Only This Beautiful Moment | Abdi Nazemian


Only This Beautiful Moment by Abdi Nazemian 

Out now from Balzer + Bray; 390 pages 

Content warnings: Homophobia, gun violence, police brutality 

About the Author: “Abdi Nazemian spent his childhood in a series of exciting locations (Tehran, Paris, Toronto, New York) but could usually be found in his bedroom watching old movies and reading… Abdi’s first novel, The Walk-In Closet, was awarded Best Debut at the Lambda Literary Awards. He has written three young adult novels, all published by Balzer + Bray / HarperCollins: The Authentics (2017), Like a Love Story (2019), and The Chandler Legacies (2022). Like a Love Story won a Stonewall Honor and was chosen by Time Magazine as one of the 100 best young adult books of all time” (Bio from author’s website). 

Find Abdi Nazemian on the following platforms: 

“Because it’s my country, for better or worse. And maybe I can make it better.”  

Only This Beautiful Moment is a novel told by three generations of young Iranian men in the same family. In the 2019 timeline, readers follow Moud, a gay teenager living in Los Angeles as he goes to visit his dying grandfather in Iran. This is his first time setting foot in the country where his father, Saeed, grew up. Set in Tehran in 1978 during a time of political unrest, the second timeline follows Saeed as a young engineering student. He participates in protests, and, when his parents find out, they send him to live with his estranged grandmother in America. The last timeline of the novel follows Bobby, Moud’s grandfather, who is a closeted gay boy living in 1939. His overbearing mother lands him a contract with MGM studio, thrusting Bobby into the dark world of Hollywood where he is forced into hiding his sexuality so he can keep a clean public image.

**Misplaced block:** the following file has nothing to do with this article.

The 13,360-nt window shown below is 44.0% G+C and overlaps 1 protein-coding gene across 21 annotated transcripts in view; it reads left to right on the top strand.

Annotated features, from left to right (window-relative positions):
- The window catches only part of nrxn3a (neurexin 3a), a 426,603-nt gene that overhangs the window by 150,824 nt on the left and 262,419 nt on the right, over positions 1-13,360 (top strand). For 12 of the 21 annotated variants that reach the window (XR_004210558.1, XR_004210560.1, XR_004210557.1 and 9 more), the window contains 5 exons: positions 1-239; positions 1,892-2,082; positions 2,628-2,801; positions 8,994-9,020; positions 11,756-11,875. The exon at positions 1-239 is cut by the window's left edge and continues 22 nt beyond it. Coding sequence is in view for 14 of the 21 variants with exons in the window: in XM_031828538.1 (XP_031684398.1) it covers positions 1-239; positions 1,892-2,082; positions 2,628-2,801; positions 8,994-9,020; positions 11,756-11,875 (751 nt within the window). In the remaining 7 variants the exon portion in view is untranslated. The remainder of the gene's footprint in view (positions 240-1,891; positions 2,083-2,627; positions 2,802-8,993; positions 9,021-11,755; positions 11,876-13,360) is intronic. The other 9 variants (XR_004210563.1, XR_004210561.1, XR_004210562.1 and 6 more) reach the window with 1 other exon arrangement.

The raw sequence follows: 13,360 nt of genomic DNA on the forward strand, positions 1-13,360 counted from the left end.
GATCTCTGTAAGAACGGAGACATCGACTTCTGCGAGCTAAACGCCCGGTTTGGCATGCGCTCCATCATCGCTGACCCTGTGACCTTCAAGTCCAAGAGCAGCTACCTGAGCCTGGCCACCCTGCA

This novel is perfect for readers who love character-driven stories. Abdi Nazemian crafted a compelling and nuanced portrayal of a family that is experiencing and passing down generational trauma. Each character has their own distinct motives, fears, hopes, and dreams, ensuring that each boy had a distinctive voice, so no POV blended into the next. I also really loved that each POV was set in different timelines and countries, because that really helped me visualize and understand the history of this family. While readers might have characters or years that they prefer reading from depending on their personal taste, I think that all of the POVs are strong, well-written, and add so much to this ambitious, spanning novel. Throughout the years readers see homophobia in the United States in the 1930s and 1970s as well as modern day Iran. However, readers will also get to see how members of the LGBTQ+ community celebrate their identities even in the face of adversity, which adds an undeniable sense of hope to this beautiful narrative. 

(Pine Reads Review would like to thank SparkPoint Studio for sending us a copy of the book in exchange for an honest review. Any quotes are taken from an advanced copy and may be subject to change before final publication.)

PRR Assistant Director, Emma Watts